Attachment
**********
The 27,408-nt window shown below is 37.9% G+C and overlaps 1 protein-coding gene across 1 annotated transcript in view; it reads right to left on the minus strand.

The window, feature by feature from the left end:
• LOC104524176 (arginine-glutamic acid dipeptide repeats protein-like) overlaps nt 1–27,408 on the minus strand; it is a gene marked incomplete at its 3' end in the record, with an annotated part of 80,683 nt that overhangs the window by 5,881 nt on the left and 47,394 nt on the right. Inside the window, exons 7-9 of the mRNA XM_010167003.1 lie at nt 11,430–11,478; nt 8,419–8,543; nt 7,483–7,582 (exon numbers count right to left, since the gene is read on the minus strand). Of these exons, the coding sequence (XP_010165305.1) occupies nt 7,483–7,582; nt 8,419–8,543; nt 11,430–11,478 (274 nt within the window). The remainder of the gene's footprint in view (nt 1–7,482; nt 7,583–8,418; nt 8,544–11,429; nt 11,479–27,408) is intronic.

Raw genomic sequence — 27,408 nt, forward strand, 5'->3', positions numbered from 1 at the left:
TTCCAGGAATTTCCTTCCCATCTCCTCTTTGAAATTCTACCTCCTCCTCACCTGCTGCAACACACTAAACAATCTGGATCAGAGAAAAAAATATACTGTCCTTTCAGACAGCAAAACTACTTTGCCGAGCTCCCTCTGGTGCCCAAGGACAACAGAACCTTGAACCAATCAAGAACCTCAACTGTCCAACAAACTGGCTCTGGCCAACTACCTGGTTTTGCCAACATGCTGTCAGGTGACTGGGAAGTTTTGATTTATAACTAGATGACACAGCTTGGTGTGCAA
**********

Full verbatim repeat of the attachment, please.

The 27,408-nt window shown below is 37.9% G+C and overlaps 1 protein-coding gene across 1 annotated transcript in view; it reads right to left on the minus strand.

The window, feature by feature from the left end:
• LOC104524176 (arginine-glutamic acid dipeptide repeats protein-like) overlaps nt 1–27,408 on the minus strand; it is a gene marked incomplete at its 3' end in the record, with an annotated part of 80,683 nt that overhangs the window by 5,881 nt on the left and 47,394 nt on the right. Inside the window, exons 7-9 of the mRNA XM_010167003.1 lie at nt 11,430–11,478; nt 8,419–8,543; nt 7,483–7,582 (exon numbers count right to left, since the gene is read on the minus strand). Of these exons, the coding sequence (XP_010165305.1) occupies nt 7,483–7,582; nt 8,419–8,543; nt 11,430–11,478 (274 nt within the window). The remainder of the gene's footprint in view (nt 1–7,482; nt 7,583–8,418; nt 8,544–11,429; nt 11,479–27,408) is intronic.

Raw genomic sequence — 27,408 nt, forward strand, 5'->3', positions numbered from 1 at the left:
TTCCAGGAATTTCCTTCCCATCTCCTCTTTGAAATTCTACCTCCTCCTCACCTGCTGCAACACACTAAACAATCTGGATCAGAGAAAAAAATATACTGTCCTTTCAGACAGCAAAACTACTTTGCCGAGCTCCCTCTGGTGCCCAAGGACAACAGAACCTTGAACCAATCAAGAACCTCAACTGTCCAACAAACTGGCTCTGGCCAACTACCTGGTTTTGCCAACATGCTGTCAGGTGACTGGGAAGTTTTGATTTATAACTAGATGACACAGCTTGGTGTGCAA